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In Jared Diamond's book The Third Chimpanzee, he points out that we share about 98 percent of our DNA with chimpanzees, which is not much greater than the difference between chimps and bonobo pygmy chimps. He also postulates that human behavior is merely an elaboration of basic primate behavior. Bands of chimps hold a territory, and the young males instinctively patrol its boundaries, keeping watch for leopards and the young males of adjacent bands who sneak in and steal bananas. When that happens they beat them up or kill them if they can.

I've found that a great deal of puzzling human behavior becomes perfectly clear if one thinks of our species as chimps with nukes.

All of our statecraft and "military science" is an elaboration on the theme of stealing and protecting bananas. We just do these things more intelligently than chimps, which is where the real danger lies. A behavior pattern that results in a dead chimp may make sense. One that results in a dead planet does not.

There is probably no one of average or better intelligence who does not believe that war, the way we wage it now, is insane. Yet we keep doing it, blaming each other, captive of our primate genes.

This article is not an argument for or against war. Winston Churchill was right that slavery is worse than war. Dishonor is worse than war. Lots of things are worse than war. What it's an argument for is leaders who know this first hand.

Harry Truman fought in France in World War I. Kennedy, Johnson, Nixon all took the oath and wore the uniform. Even Reagan did that, though he only made training films in Hollywood as a captain in the Signal Corps.

FDR didn't serve, of course. He was wheelchair-bound. But his son Elliott served as second in command of a Marine Raider Battalion. There is no more hairy assignment than that. From a geopolitical standpoint, it makes no sense to have the son of the head of state subject to capture by the enemy. Young Roosevelt undoubtedly wanted to be in the war, but if his father allowed it, this must have been, at least partially, to make an egalitarian statement to the country.

Vietnam was not a popular war. Getting out of it replaced baseball as the national pastime in the early '70s. Though his father had served in World War II, George W. Bush skated in the Texas Air Guard. Cheney, Wolfowitz, and Pearle had deferments. Only Rumsfeld was a Navy pilot, prior to Vietnam.

These are not bad men. But if you haven't seen your best friend's face turn to red goo before your eyes, or watched a child die because you made a simple mistake throwing steel around at supersonic speed after three days without sleep -- well, if you haven't done that, then, by definition, when it comes to war, you don't know what you're talking about.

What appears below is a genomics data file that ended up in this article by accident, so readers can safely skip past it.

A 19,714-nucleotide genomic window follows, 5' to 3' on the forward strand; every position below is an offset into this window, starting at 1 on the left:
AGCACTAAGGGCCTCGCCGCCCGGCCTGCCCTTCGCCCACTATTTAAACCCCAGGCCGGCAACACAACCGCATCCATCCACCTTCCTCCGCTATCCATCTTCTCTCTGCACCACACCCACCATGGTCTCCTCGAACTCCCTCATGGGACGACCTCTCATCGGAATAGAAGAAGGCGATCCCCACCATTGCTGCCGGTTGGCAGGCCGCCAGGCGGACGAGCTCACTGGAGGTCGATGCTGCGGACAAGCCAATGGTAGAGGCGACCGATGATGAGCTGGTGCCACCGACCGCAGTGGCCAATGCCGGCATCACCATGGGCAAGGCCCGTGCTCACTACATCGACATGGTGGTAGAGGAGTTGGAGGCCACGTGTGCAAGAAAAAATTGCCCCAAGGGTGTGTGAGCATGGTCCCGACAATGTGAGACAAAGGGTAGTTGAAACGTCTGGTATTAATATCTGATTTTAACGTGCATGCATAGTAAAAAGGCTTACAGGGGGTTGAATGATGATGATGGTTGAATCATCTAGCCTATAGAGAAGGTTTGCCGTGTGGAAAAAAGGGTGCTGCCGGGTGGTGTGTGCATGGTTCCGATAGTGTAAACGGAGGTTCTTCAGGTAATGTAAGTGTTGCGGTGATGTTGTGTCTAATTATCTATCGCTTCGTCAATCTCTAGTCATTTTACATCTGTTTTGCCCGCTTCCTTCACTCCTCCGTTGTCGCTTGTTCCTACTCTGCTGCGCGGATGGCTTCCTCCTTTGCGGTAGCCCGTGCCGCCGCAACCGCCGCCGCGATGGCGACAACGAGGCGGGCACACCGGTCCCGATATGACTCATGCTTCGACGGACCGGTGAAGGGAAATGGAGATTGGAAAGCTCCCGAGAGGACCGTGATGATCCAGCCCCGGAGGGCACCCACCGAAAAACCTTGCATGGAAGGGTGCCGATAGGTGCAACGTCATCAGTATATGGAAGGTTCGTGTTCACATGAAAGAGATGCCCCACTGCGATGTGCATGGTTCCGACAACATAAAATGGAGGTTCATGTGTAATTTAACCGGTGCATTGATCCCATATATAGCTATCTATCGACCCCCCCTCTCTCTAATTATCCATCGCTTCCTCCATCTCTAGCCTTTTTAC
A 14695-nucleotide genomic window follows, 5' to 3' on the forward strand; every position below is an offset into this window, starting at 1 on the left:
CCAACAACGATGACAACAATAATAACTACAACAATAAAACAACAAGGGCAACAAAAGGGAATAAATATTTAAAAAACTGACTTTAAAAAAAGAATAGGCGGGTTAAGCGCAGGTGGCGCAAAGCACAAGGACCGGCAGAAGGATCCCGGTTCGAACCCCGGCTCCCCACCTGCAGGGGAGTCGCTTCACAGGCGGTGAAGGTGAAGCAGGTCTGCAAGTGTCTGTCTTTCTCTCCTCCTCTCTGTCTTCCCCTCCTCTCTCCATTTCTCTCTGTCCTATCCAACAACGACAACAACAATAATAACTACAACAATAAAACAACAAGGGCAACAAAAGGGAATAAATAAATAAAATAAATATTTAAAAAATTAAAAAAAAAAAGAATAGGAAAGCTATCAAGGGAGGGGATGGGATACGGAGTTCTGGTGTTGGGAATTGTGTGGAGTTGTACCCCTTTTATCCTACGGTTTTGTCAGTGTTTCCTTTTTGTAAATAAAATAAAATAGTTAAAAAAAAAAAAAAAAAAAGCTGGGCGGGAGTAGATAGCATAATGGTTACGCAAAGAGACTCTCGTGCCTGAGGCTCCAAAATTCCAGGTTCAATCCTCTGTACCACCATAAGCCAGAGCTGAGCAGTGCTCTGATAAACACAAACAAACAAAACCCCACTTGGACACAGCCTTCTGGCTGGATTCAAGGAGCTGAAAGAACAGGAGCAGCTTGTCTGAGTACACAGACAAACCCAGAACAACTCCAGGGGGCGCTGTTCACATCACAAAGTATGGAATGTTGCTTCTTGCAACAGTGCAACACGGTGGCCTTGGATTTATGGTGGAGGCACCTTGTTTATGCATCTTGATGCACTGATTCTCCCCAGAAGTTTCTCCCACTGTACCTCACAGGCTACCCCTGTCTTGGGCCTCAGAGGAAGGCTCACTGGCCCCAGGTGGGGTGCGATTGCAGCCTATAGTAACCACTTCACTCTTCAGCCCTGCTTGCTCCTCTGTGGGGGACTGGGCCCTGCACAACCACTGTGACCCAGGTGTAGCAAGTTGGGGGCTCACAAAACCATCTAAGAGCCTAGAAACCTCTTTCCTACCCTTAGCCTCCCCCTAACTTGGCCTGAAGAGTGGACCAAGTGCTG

In March of 1964 I was the "Senior Advisor" of a patrol of four Americans and a platoon of Jarai Montagnard tribesmen. We were out hunting for the entire population of a Jarai village that the Viet Cong had kidnapped to use as slave labor in the jungle. It was a small patrol, put together quickly. Frankly, we knew that the chances of finding the village were almost nil, but we had to make a good-faith effort or risk losing support from the other villages.

We had mounted the patrol so quickly that there was no interpreter available. I was "advising" the Montagnard "commander" with hand-and-arm signals and about 150 words of survival French I had learned on Okinawa. Ksor Yul, the platoon leader, also remembered some French from his service in the Indochina War. Some of them were the same words.

Oddly, this worked well enough. We couldn't discuss philosophy, but we could patrol.

About noon of the second day we crossed the Li Piao River, Ayunapa in Jarai, and moved parallel to it, hidden in the bush. Most of the central highlands was dense jungle, but this was open and parklike. Then my left flank guy signaled that he had spotted something. It was three Bahnar tribesmen, young boys working in a rice field by the river. I wanted to ask them if they had seen our VC and their group of villagers. We moved around them in the jungle, surrounding them on three sides, with the river on the fourth. The river was three-feet deep and more than a hundred feet across. No one but a fool would try to escape across it under such circumstances. A fool or a kid.

The boys broke for the river. I charged after them, into the water, wearing 40 pounds of gear and clothes that soaked and dragged me back. It was like running in a nightmare. My Americans fired warning shots. We had taught our Jarai a lot, but not about warning shots. They had been at war with the Bahnar, on and off, for about 900 years. They shot to kill. I screamed, "No g'pow! No g'pow!" g'pow being Jarai for gun. Probably the only thing that saved two of them was that my troops had to shoot wide to avoid hitting me. But they hit one of them and blood ran down his back as he ran. The other two scampered over the bank and into the jungle on the other side, but this kid wavered and fell by the river.

He was bleeding from a head wound. We bandaged it, but that didn't stop the bleeding. I didn't have an American medic, but we pulled a can of blood expander out of our Montagnard medic's pack. He had filled it with aspirin.

Then a sniper opened up from across the river. I took a squad, moved back into the jungle again, crossed the river out of sight around a bend, and moved through the jungle toward the sniper. None of my squad would take the point, so I did. I knew the sniper, if we found him, would have the first shot. I have great confidence in my marksmanship. If he missed me on the first round, I'd kill him before he got off a second. That's a big if, and I was more scared than I've ever been.

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